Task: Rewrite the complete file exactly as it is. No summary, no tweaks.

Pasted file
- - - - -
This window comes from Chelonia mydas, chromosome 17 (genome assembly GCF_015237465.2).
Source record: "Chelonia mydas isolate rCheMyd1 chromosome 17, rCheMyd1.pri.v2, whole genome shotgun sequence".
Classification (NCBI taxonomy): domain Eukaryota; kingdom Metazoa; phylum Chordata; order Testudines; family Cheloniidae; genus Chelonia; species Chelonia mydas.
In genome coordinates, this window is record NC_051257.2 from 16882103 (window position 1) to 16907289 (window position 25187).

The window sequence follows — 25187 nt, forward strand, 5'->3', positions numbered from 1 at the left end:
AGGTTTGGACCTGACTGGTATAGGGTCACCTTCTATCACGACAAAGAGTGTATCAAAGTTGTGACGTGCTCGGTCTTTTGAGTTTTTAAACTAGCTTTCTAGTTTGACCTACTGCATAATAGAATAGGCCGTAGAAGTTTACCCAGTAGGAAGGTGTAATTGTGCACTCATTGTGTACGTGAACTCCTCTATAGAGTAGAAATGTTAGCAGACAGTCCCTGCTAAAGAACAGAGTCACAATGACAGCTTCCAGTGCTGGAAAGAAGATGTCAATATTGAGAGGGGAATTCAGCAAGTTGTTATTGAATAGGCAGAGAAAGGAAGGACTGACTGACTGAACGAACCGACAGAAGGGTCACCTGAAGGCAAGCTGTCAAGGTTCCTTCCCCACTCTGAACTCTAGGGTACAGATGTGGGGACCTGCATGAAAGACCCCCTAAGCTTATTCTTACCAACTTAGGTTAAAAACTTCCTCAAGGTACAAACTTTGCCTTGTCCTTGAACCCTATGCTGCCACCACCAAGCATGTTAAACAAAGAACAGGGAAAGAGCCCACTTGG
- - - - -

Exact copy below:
This window comes from Chelonia mydas, chromosome 17 (genome assembly GCF_015237465.2).
Source record: "Chelonia mydas isolate rCheMyd1 chromosome 17, rCheMyd1.pri.v2, whole genome shotgun sequence".
Classification (NCBI taxonomy): domain Eukaryota; kingdom Metazoa; phylum Chordata; order Testudines; family Cheloniidae; genus Chelonia; species Chelonia mydas.
In genome coordinates, this window is record NC_051257.2 from 16882103 (window position 1) to 16907289 (window position 25187).

The window sequence follows — 25187 nt, forward strand, 5'->3', positions numbered from 1 at the left end:
AGGTTTGGACCTGACTGGTATAGGGTCACCTTCTATCACGACAAAGAGTGTATCAAAGTTGTGACGTGCTCGGTCTTTTGAGTTTTTAAACTAGCTTTCTAGTTTGACCTACTGCATAATAGAATAGGCCGTAGAAGTTTACCCAGTAGGAAGGTGTAATTGTGCACTCATTGTGTACGTGAACTCCTCTATAGAGTAGAAATGTTAGCAGACAGTCCCTGCTAAAGAACAGAGTCACAATGACAGCTTCCAGTGCTGGAAAGAAGATGTCAATATTGAGAGGGGAATTCAGCAAGTTGTTATTGAATAGGCAGAGAAAGGAAGGACTGACTGACTGAACGAACCGACAGAAGGGTCACCTGAAGGCAAGCTGTCAAGGTTCCTTCCCCACTCTGAACTCTAGGGTACAGATGTGGGGACCTGCATGAAAGACCCCCTAAGCTTATTCTTACCAACTTAGGTTAAAAACTTCCTCAAGGTACAAACTTTGCCTTGTCCTTGAACCCTATGCTGCCACCACCAAGCATGTTAAACAAAGAACAGGGAAAGAGCCCACTTGG